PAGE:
Teenage pregnancy

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Teenage pregnancy:
Impact on the mother from her surroundings

Teenage pregnancies have been seen as a problem in North America and some European countries. This isn’t the case everywhere. Some countries welcome and rejoice of teenage pregnancy because it is sign of fertility and a long life. Teen mothers in Canada now have plenty of choices to choose from once they become pregnant. They cankeep the child, give it for adoption or have an abortion. Either one of those choices will have an effect on the mother one way or another. The mother will face many types of influences or pressures from her surrounding, whether it is from her parents, her partner, her friends, or simply the society in general. Her own values, culture and maturation will have a great impact on the decision shewill make. School and employment will have quite the impact on the mother’s financial problems. School is also one of the key emplacements that can make an enormous impact on the number of teen mothers and the governments all across the world are getting more involved to have better sex education for children. Many things happen to a teen mother emotionally, financially, health wise and only she candecide whether to keep the child or not and to live with the responsibilities that it will bring on her life.

Teenage pregnancy has hit an all-time low since they first started collecting data in 1974. The decline has gone from 53.9 per 1000 pregnancies in 1974 to 32.1 in 2003. In comparison with the United States of America and the United Kingdom we have a very low rate of teenagepregnancies. (McKay, 2006) Canada’s teen pregnancies are half those of the U.S.A. as well as England and Wales even though their rates have also being reducing. (National Post, 2008) Ontario is one of the provinces that have a pregnancy rate that is lower than the national average, which is of 27.4 per 1000 for teens aged 15-19. Québec (34.7 per 1000 pregnancies) the North and the prairies all had a higherrate than the national average. (McKay, 2006) Older adolescents (18-19) are more prone to having more sexual relationships than the younger ones (15-17) and so it is only normal that they have a higher rate of pregnancies than the younger ones. It is also highly probably that the number of unwanted pregnancies is a lot higher for teens under the age of 17. Adolescents of 18 and 19 years of agehad 54.1 per 1000 (Table 1) pregnancies versus 16.8 per 1000 for the 15 to 17 years old in 2003. (Leslie, 2006)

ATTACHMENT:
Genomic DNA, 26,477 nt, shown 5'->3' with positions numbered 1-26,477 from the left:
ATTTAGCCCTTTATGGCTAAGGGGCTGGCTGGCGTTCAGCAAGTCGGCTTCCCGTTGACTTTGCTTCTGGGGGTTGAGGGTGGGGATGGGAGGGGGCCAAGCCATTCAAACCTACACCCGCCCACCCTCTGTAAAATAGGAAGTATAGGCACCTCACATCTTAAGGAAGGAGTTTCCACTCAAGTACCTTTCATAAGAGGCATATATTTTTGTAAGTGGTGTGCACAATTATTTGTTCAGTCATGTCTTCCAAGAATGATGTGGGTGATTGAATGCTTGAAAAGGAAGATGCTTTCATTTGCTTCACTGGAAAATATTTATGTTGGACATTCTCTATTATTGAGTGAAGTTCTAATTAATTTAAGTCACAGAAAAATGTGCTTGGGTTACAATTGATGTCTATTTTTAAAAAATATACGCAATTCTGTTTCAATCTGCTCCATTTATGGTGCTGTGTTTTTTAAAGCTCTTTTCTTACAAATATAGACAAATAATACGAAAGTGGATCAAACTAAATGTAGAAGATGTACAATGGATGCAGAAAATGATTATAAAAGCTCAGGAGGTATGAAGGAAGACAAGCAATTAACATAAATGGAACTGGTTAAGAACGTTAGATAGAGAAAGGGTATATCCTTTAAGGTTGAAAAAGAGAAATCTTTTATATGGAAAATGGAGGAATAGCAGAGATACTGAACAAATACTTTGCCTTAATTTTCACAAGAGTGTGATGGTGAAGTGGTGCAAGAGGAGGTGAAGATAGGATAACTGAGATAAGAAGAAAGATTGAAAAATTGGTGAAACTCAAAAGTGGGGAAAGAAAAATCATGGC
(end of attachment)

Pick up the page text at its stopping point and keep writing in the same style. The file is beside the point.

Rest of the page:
There haven’t been many researches on the rate of pregnancy in relation with the ethnicity of the parents but there are some statistics of mothers from the First Nations. There are about four times more pregnancies among First Nations teenagers than the rest of Canadian teens. Of thoseFirst Nations teens that do get pregnant, it is 18 time more likely that they are living on a reserve. (CAPC/CPNP, 2000)
Some reasons that our pregnancy rate is still much higher than most other European countries might be due to the fact that we don’t have as good a sex education as they do and that it is often harder for teens to get contraception. Another big reason for young girls to want tobecome mother is to re-create the family closeness and atmosphere they feel they are lacking either from their family, school or their community. The third and probably most known factor would be the media and how they are glamorizing sexuality.
In 1994 and 1995 the National Population Health surveyed a sample of 2000 youth and found that 44% of males and 43% of females between the ages of 15 and19 were sexually active. Of those, 13% of females and 21% of males said they had sex with at least two different partners in the last year, and a staggering 51% of females and 29% of males reported having sex without a condom. (CAPC/CPNP, 2000) Those statistics are a very good indicator of why the amount of teen pregnancies had been quite high in 1994 (49.2 per 1000 pregnancies). (McKay, 2006)...
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